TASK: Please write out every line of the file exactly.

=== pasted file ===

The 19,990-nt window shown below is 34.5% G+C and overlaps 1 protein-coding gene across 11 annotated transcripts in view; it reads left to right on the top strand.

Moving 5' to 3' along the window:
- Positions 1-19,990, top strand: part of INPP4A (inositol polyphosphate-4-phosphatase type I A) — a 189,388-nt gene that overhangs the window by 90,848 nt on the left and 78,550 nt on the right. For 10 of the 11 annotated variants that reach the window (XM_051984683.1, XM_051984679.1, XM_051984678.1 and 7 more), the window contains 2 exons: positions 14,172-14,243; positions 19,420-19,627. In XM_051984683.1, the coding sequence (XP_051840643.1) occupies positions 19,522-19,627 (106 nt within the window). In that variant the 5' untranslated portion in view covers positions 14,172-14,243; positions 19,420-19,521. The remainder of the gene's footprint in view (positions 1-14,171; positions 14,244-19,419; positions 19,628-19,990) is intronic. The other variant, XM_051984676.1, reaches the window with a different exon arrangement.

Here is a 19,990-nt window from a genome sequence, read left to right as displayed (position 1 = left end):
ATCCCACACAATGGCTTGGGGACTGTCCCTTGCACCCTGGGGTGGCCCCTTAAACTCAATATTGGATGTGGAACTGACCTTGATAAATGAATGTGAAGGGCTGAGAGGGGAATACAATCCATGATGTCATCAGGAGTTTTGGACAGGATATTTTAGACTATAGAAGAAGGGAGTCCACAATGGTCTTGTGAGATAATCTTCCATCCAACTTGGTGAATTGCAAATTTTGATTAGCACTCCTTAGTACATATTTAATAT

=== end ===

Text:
The 19,990-nt window shown below is 34.5% G+C and overlaps 1 protein-coding gene across 11 annotated transcripts in view; it reads left to right on the top strand.

Moving 5' to 3' along the window:
- Positions 1-19,990, top strand: part of INPP4A (inositol polyphosphate-4-phosphatase type I A) — a 189,388-nt gene that overhangs the window by 90,848 nt on the left and 78,550 nt on the right. For 10 of the 11 annotated variants that reach the window (XM_051984683.1, XM_051984679.1, XM_051984678.1 and 7 more), the window contains 2 exons: positions 14,172-14,243; positions 19,420-19,627. In XM_051984683.1, the coding sequence (XP_051840643.1) occupies positions 19,522-19,627 (106 nt within the window). In that variant the 5' untranslated portion in view covers positions 14,172-14,243; positions 19,420-19,521. The remainder of the gene's footprint in view (positions 1-14,171; positions 14,244-19,419; positions 19,628-19,990) is intronic. The other variant, XM_051984676.1, reaches the window with a different exon arrangement.

Here is a 19,990-nt window from a genome sequence, read left to right as displayed (position 1 = left end):
ATCCCACACAATGGCTTGGGGACTGTCCCTTGCACCCTGGGGTGGCCCCTTAAACTCAATATTGGATGTGGAACTGACCTTGATAAATGAATGTGAAGGGCTGAGAGGGGAATACAATCCATGATGTCATCAGGAGTTTTGGACAGGATATTTTAGACTATAGAAGAAGGGAGTCCACAATGGTCTTGTGAGATAATCTTCCATCCAACTTGGTGAATTGCAAATTTTGATTAGCACTCCTTAGTACATATTTAATAT